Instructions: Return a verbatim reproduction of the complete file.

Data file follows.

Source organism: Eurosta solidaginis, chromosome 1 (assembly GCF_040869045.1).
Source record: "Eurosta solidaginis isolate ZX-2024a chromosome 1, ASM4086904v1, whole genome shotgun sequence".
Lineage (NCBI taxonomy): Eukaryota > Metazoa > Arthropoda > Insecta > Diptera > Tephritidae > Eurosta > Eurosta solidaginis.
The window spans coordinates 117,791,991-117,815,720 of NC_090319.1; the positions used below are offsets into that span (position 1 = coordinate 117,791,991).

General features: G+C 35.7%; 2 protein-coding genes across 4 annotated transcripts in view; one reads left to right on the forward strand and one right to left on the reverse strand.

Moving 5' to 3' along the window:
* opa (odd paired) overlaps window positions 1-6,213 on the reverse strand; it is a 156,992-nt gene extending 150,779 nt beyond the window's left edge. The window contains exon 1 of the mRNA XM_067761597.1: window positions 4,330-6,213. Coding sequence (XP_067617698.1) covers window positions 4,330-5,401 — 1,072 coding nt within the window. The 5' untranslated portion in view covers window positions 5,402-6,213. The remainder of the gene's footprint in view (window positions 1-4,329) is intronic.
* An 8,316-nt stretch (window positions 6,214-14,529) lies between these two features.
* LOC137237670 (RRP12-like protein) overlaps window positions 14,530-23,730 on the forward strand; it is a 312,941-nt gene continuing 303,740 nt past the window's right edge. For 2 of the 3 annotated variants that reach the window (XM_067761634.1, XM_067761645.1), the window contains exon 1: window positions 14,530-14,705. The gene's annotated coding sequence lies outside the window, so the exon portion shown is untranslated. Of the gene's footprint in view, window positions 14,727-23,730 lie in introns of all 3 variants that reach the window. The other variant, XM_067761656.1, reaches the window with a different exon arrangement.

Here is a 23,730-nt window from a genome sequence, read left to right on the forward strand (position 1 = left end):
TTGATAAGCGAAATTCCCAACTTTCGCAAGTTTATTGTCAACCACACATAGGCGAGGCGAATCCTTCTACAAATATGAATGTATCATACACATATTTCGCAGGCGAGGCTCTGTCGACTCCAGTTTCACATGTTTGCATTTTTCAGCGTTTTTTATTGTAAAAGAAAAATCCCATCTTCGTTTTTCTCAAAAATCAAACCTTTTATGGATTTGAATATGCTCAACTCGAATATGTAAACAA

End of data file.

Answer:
Source organism: Eurosta solidaginis, chromosome 1 (assembly GCF_040869045.1).
Source record: "Eurosta solidaginis isolate ZX-2024a chromosome 1, ASM4086904v1, whole genome shotgun sequence".
Lineage (NCBI taxonomy): Eukaryota > Metazoa > Arthropoda > Insecta > Diptera > Tephritidae > Eurosta > Eurosta solidaginis.
The window spans coordinates 117,791,991-117,815,720 of NC_090319.1; the positions used below are offsets into that span (position 1 = coordinate 117,791,991).

General features: G+C 35.7%; 2 protein-coding genes across 4 annotated transcripts in view; one reads left to right on the forward strand and one right to left on the reverse strand.

Moving 5' to 3' along the window:
* opa (odd paired) overlaps window positions 1-6,213 on the reverse strand; it is a 156,992-nt gene extending 150,779 nt beyond the window's left edge. The window contains exon 1 of the mRNA XM_067761597.1: window positions 4,330-6,213. Coding sequence (XP_067617698.1) covers window positions 4,330-5,401 — 1,072 coding nt within the window. The 5' untranslated portion in view covers window positions 5,402-6,213. The remainder of the gene's footprint in view (window positions 1-4,329) is intronic.
* An 8,316-nt stretch (window positions 6,214-14,529) lies between these two features.
* LOC137237670 (RRP12-like protein) overlaps window positions 14,530-23,730 on the forward strand; it is a 312,941-nt gene continuing 303,740 nt past the window's right edge. For 2 of the 3 annotated variants that reach the window (XM_067761634.1, XM_067761645.1), the window contains exon 1: window positions 14,530-14,705. The gene's annotated coding sequence lies outside the window, so the exon portion shown is untranslated. Of the gene's footprint in view, window positions 14,727-23,730 lie in introns of all 3 variants that reach the window. The other variant, XM_067761656.1, reaches the window with a different exon arrangement.

Here is a 23,730-nt window from a genome sequence, read left to right on the forward strand (position 1 = left end):
TTGATAAGCGAAATTCCCAACTTTCGCAAGTTTATTGTCAACCACACATAGGCGAGGCGAATCCTTCTACAAATATGAATGTATCATACACATATTTCGCAGGCGAGGCTCTGTCGACTCCAGTTTCACATGTTTGCATTTTTCAGCGTTTTTTATTGTAAAAGAAAAATCCCATCTTCGTTTTTCTCAAAAATCAAACCTTTTATGGATTTGAATATGCTCAACTCGAATATGTAAACAA